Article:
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Pension reforms in Bulgaria - background summary

An overview of pension reforms in Bulgaria since 2000.

Characteristics of the Bulgarian pension system

  • Bulgaria has a three-pillar pension system with a mandatory state pillar, a mandatory funded pillar and a voluntary third pillar. The first step was taken in 1995 with the introduction of voluntary private pensions. From 2000 onwards, the parameters for the first pillar were reformed; in the same year, a mandatory second pillar system was introduced for workers in hazardous occupations. It was followed in 2002 by a mandatory second pillar for all employees. In 2006, Bulgaria decided to establish a reserve fund to support the financial stability of the first pillar system, which has not yet started operating and will be financed by proceeds from privatisation and 50% of any general budget surplus. On 1 January 2007, a fourth pension pillar started operating that comprises voluntary occupational pensions and is similar to those in Western countries.

Pension reform in Bulgaria

  • The Bulgarian pensions system has undergone a number of reforms in recent years. The changes are aimed at raising the retirement age and trying to ensure better pension provision. On 28 July 2015, the Bulgarian National Assembly adopted important changes to the Social Security Code.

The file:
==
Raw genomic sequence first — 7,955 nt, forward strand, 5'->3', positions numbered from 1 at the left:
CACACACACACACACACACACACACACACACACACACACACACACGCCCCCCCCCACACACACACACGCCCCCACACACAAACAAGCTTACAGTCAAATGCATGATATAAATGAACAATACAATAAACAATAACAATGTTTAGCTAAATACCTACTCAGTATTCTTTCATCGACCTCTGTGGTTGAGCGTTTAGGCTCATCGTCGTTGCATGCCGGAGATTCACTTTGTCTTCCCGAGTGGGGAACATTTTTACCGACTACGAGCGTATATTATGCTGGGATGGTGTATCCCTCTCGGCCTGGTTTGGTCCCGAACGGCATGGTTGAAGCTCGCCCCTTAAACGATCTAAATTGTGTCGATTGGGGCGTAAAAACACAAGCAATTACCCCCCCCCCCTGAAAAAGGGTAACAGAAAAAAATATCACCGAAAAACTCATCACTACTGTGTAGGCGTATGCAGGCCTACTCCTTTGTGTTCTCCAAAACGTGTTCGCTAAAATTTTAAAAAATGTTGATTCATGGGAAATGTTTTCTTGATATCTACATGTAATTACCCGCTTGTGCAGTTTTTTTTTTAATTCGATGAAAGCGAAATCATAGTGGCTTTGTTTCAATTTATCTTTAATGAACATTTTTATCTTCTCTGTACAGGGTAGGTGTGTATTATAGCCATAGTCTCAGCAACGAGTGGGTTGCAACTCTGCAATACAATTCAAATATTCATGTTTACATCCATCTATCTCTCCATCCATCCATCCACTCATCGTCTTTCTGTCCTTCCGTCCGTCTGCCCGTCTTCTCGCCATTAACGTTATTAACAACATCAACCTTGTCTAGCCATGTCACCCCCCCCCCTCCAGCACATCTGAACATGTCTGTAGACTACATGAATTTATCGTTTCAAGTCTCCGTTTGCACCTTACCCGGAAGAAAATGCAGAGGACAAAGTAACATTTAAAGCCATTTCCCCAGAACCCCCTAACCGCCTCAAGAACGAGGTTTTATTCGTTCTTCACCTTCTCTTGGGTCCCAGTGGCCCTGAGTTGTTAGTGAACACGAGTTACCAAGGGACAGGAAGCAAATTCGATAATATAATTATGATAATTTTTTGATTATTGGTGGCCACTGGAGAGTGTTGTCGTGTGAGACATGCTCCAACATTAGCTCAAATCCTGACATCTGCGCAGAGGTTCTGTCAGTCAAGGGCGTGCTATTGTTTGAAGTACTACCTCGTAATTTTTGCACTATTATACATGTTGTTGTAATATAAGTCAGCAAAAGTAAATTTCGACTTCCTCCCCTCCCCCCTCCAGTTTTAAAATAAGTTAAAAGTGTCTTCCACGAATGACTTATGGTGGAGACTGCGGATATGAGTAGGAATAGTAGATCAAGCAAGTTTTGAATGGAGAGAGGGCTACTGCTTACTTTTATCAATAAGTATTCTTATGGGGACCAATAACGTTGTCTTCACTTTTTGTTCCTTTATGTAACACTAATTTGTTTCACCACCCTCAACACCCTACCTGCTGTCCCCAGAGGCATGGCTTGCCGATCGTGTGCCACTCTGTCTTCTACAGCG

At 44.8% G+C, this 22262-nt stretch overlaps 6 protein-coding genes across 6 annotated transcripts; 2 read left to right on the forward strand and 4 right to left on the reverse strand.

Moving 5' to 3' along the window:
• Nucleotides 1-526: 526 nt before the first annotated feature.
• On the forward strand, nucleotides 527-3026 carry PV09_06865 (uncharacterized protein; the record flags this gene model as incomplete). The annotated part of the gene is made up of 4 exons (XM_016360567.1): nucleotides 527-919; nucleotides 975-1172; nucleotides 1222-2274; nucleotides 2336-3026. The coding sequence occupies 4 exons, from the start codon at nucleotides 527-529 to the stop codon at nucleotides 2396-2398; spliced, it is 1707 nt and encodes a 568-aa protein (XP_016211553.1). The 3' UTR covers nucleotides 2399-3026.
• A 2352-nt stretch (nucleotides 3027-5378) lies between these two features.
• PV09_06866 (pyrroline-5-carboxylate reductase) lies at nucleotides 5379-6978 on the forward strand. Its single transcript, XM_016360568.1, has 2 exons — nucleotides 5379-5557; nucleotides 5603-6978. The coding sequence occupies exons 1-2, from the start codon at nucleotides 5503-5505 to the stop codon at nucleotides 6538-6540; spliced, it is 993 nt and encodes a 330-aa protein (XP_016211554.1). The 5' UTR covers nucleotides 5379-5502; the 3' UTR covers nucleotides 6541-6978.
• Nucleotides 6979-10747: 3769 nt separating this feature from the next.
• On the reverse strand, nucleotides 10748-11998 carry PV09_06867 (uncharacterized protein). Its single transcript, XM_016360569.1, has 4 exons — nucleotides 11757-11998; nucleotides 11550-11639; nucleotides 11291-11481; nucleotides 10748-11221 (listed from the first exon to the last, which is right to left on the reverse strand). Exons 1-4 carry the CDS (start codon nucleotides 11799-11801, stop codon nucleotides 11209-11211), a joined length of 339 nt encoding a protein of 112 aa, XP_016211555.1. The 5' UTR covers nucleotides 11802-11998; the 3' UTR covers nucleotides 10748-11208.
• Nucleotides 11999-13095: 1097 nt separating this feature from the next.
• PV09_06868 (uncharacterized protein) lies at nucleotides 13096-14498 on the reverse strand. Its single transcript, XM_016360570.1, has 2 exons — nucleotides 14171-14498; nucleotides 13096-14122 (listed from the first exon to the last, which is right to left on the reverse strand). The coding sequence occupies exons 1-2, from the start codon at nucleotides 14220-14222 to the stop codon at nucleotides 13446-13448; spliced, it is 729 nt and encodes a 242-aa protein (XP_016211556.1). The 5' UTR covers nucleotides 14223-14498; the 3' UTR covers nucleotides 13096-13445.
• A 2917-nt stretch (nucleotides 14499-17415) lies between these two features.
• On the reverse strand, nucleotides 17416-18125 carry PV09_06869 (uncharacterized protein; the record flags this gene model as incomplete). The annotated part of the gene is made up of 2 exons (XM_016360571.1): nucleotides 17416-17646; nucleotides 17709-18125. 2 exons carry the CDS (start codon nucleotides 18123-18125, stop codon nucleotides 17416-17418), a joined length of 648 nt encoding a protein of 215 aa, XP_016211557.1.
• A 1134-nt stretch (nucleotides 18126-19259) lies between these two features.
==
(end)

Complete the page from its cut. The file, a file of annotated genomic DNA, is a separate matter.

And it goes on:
• According to a recent EPSN report, the first change was a 2 percentage point increase in social security contributions – 1 point from the beginning of 2017 and 1 point from the beginning of 2018. Such a mild increase was recommended in a report by the World Bank (Doemland et al: 2013).
  • The second change in the amended Social Security Code consists of raising the retirement age. In 2015, the pensionable age for men in Bulgaria was 63 years and 10 months; for women it was 60 years and 10 months. From 2017, it will be raised gradually for both men and women to finally reach the target of 65 years by 2029 for men and by 2037 for women. For men, pensionable age will increase by 2 months in 2017 and by 1 month in every subsequent year. For women, it will increase at a faster pace – by 2 months each year from 2017 until 2029 and by 3 months each year from 2030 to 2037. The required contribution period (currently 38 years and 2 months for men and 35 years and 2 months for women) will also increase gradually for both genders, by 2 months each year staring from 2017 until it reaches 37 years for women and 40 years for men.
  • Finally, a third important change and the most controversial one consists in the possibility for the insured person to make multiple shifts between the first and second pillars of the pension system. Those who are insured in a private pension fund can choose to transfer their funds from that fund to the state pension fund and continue to pay the sum of the two contributions into the state pension fund. It is also possible to shift funds back.
  • The social partners were closely involved in these pension reforms and the discussions that preceded them. In early 2012 the social partners developed common proposals to the government related to the stabilisation of the pension system. At the end of 2014, there was tension between employers, trade unions and public administration about the functioning of the National Council for Tripartite Cooperation, referring among others to the pension reform.
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